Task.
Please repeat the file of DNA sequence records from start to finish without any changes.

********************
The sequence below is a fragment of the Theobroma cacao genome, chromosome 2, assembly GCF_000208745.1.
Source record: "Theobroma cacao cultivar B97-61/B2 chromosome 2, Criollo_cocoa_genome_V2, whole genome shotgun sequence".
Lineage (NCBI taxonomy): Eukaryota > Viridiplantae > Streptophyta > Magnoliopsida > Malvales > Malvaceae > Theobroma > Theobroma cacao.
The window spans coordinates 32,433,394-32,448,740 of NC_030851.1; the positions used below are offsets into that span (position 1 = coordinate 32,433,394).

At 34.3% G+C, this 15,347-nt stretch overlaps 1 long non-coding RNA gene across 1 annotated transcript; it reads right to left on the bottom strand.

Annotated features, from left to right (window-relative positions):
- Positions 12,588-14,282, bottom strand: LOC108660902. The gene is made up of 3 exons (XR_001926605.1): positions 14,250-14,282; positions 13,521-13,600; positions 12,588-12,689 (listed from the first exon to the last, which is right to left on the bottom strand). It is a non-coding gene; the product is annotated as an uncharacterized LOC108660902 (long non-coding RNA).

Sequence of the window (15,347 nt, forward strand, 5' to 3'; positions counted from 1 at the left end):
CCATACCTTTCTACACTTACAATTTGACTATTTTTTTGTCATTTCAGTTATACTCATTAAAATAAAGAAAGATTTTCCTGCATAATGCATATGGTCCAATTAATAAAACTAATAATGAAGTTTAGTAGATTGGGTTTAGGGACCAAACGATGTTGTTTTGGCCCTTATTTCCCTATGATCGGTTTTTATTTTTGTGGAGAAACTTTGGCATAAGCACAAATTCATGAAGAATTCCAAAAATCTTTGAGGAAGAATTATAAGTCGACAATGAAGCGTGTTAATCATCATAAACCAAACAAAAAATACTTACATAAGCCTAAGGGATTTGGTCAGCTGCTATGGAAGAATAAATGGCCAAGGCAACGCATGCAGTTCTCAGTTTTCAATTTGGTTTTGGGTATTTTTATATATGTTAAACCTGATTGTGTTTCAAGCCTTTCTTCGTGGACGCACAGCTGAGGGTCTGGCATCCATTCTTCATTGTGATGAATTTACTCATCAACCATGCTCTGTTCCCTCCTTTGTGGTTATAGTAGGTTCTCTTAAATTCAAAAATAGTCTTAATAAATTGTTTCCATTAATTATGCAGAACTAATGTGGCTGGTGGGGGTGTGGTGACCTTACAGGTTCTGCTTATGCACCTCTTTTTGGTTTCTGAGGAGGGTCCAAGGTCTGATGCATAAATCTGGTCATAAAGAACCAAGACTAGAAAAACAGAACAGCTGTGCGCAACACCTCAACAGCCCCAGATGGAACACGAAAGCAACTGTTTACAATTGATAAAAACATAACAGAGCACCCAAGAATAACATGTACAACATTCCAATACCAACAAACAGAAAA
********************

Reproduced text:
The sequence below is a fragment of the Theobroma cacao genome, chromosome 2, assembly GCF_000208745.1.
Source record: "Theobroma cacao cultivar B97-61/B2 chromosome 2, Criollo_cocoa_genome_V2, whole genome shotgun sequence".
Lineage (NCBI taxonomy): Eukaryota > Viridiplantae > Streptophyta > Magnoliopsida > Malvales > Malvaceae > Theobroma > Theobroma cacao.
The window spans coordinates 32,433,394-32,448,740 of NC_030851.1; the positions used below are offsets into that span (position 1 = coordinate 32,433,394).

At 34.3% G+C, this 15,347-nt stretch overlaps 1 long non-coding RNA gene across 1 annotated transcript; it reads right to left on the bottom strand.

Annotated features, from left to right (window-relative positions):
- Positions 12,588-14,282, bottom strand: LOC108660902. The gene is made up of 3 exons (XR_001926605.1): positions 14,250-14,282; positions 13,521-13,600; positions 12,588-12,689 (listed from the first exon to the last, which is right to left on the bottom strand). It is a non-coding gene; the product is annotated as an uncharacterized LOC108660902 (long non-coding RNA).

Sequence of the window (15,347 nt, forward strand, 5' to 3'; positions counted from 1 at the left end):
CCATACCTTTCTACACTTACAATTTGACTATTTTTTTGTCATTTCAGTTATACTCATTAAAATAAAGAAAGATTTTCCTGCATAATGCATATGGTCCAATTAATAAAACTAATAATGAAGTTTAGTAGATTGGGTTTAGGGACCAAACGATGTTGTTTTGGCCCTTATTTCCCTATGATCGGTTTTTATTTTTGTGGAGAAACTTTGGCATAAGCACAAATTCATGAAGAATTCCAAAAATCTTTGAGGAAGAATTATAAGTCGACAATGAAGCGTGTTAATCATCATAAACCAAACAAAAAATACTTACATAAGCCTAAGGGATTTGGTCAGCTGCTATGGAAGAATAAATGGCCAAGGCAACGCATGCAGTTCTCAGTTTTCAATTTGGTTTTGGGTATTTTTATATATGTTAAACCTGATTGTGTTTCAAGCCTTTCTTCGTGGACGCACAGCTGAGGGTCTGGCATCCATTCTTCATTGTGATGAATTTACTCATCAACCATGCTCTGTTCCCTCCTTTGTGGTTATAGTAGGTTCTCTTAAATTCAAAAATAGTCTTAATAAATTGTTTCCATTAATTATGCAGAACTAATGTGGCTGGTGGGGGTGTGGTGACCTTACAGGTTCTGCTTATGCACCTCTTTTTGGTTTCTGAGGAGGGTCCAAGGTCTGATGCATAAATCTGGTCATAAAGAACCAAGACTAGAAAAACAGAACAGCTGTGCGCAACACCTCAACAGCCCCAGATGGAACACGAAAGCAACTGTTTACAATTGATAAAAACATAACAGAGCACCCAAGAATAACATGTACAACATTCCAATACCAACAAACAGAAAA